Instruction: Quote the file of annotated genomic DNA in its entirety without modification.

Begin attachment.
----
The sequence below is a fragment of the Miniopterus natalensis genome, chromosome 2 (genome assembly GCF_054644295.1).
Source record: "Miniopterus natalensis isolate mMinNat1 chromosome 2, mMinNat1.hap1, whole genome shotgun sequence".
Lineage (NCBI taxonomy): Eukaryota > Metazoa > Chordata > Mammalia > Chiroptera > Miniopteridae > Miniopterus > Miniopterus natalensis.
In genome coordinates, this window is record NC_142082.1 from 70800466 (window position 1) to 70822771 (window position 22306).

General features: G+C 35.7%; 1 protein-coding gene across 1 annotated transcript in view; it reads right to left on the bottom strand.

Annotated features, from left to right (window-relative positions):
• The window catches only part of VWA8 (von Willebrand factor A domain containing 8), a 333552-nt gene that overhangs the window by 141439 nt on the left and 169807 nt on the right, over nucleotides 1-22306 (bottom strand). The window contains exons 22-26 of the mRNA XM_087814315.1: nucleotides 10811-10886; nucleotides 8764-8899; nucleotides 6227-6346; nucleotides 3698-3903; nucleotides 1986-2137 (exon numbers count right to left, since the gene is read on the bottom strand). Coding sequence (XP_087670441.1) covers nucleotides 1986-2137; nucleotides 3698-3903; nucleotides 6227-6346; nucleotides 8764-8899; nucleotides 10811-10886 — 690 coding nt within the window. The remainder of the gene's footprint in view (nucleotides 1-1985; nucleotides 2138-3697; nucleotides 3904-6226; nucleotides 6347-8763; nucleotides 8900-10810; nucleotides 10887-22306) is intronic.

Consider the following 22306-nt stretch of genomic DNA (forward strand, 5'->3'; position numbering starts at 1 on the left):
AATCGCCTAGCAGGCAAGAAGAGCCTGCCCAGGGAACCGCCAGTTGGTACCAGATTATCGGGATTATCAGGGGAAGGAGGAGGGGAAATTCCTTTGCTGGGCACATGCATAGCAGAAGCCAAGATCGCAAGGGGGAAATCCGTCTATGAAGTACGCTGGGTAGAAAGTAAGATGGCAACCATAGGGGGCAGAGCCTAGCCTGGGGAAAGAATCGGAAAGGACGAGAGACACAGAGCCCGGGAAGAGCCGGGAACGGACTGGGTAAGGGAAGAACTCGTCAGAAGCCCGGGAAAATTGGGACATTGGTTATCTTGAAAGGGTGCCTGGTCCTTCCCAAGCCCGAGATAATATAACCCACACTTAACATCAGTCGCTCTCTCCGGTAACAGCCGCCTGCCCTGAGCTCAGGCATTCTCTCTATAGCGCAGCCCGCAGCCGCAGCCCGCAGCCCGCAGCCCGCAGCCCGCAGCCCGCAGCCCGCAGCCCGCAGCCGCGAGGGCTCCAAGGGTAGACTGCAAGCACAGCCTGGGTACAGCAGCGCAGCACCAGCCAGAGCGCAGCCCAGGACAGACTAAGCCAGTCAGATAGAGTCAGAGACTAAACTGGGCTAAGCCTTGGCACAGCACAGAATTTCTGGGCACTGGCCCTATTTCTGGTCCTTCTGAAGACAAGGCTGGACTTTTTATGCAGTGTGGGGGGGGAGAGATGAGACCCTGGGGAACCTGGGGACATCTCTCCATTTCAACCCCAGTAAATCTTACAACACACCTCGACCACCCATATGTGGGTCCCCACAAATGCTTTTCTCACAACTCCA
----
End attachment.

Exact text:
The sequence below is a fragment of the Miniopterus natalensis genome, chromosome 2 (genome assembly GCF_054644295.1).
Source record: "Miniopterus natalensis isolate mMinNat1 chromosome 2, mMinNat1.hap1, whole genome shotgun sequence".
Lineage (NCBI taxonomy): Eukaryota > Metazoa > Chordata > Mammalia > Chiroptera > Miniopteridae > Miniopterus > Miniopterus natalensis.
In genome coordinates, this window is record NC_142082.1 from 70800466 (window position 1) to 70822771 (window position 22306).

General features: G+C 35.7%; 1 protein-coding gene across 1 annotated transcript in view; it reads right to left on the bottom strand.

Annotated features, from left to right (window-relative positions):
• The window catches only part of VWA8 (von Willebrand factor A domain containing 8), a 333552-nt gene that overhangs the window by 141439 nt on the left and 169807 nt on the right, over nucleotides 1-22306 (bottom strand). The window contains exons 22-26 of the mRNA XM_087814315.1: nucleotides 10811-10886; nucleotides 8764-8899; nucleotides 6227-6346; nucleotides 3698-3903; nucleotides 1986-2137 (exon numbers count right to left, since the gene is read on the bottom strand). Coding sequence (XP_087670441.1) covers nucleotides 1986-2137; nucleotides 3698-3903; nucleotides 6227-6346; nucleotides 8764-8899; nucleotides 10811-10886 — 690 coding nt within the window. The remainder of the gene's footprint in view (nucleotides 1-1985; nucleotides 2138-3697; nucleotides 3904-6226; nucleotides 6347-8763; nucleotides 8900-10810; nucleotides 10887-22306) is intronic.

Consider the following 22306-nt stretch of genomic DNA (forward strand, 5'->3'; position numbering starts at 1 on the left):
AATCGCCTAGCAGGCAAGAAGAGCCTGCCCAGGGAACCGCCAGTTGGTACCAGATTATCGGGATTATCAGGGGAAGGAGGAGGGGAAATTCCTTTGCTGGGCACATGCATAGCAGAAGCCAAGATCGCAAGGGGGAAATCCGTCTATGAAGTACGCTGGGTAGAAAGTAAGATGGCAACCATAGGGGGCAGAGCCTAGCCTGGGGAAAGAATCGGAAAGGACGAGAGACACAGAGCCCGGGAAGAGCCGGGAACGGACTGGGTAAGGGAAGAACTCGTCAGAAGCCCGGGAAAATTGGGACATTGGTTATCTTGAAAGGGTGCCTGGTCCTTCCCAAGCCCGAGATAATATAACCCACACTTAACATCAGTCGCTCTCTCCGGTAACAGCCGCCTGCCCTGAGCTCAGGCATTCTCTCTATAGCGCAGCCCGCAGCCGCAGCCCGCAGCCCGCAGCCCGCAGCCCGCAGCCCGCAGCCCGCAGCCCGCAGCCGCGAGGGCTCCAAGGGTAGACTGCAAGCACAGCCTGGGTACAGCAGCGCAGCACCAGCCAGAGCGCAGCCCAGGACAGACTAAGCCAGTCAGATAGAGTCAGAGACTAAACTGGGCTAAGCCTTGGCACAGCACAGAATTTCTGGGCACTGGCCCTATTTCTGGTCCTTCTGAAGACAAGGCTGGACTTTTTATGCAGTGTGGGGGGGGAGAGATGAGACCCTGGGGAACCTGGGGACATCTCTCCATTTCAACCCCAGTAAATCTTACAACACACCTCGACCACCCATATGTGGGTCCCCACAAATGCTTTTCTCACAACTCCA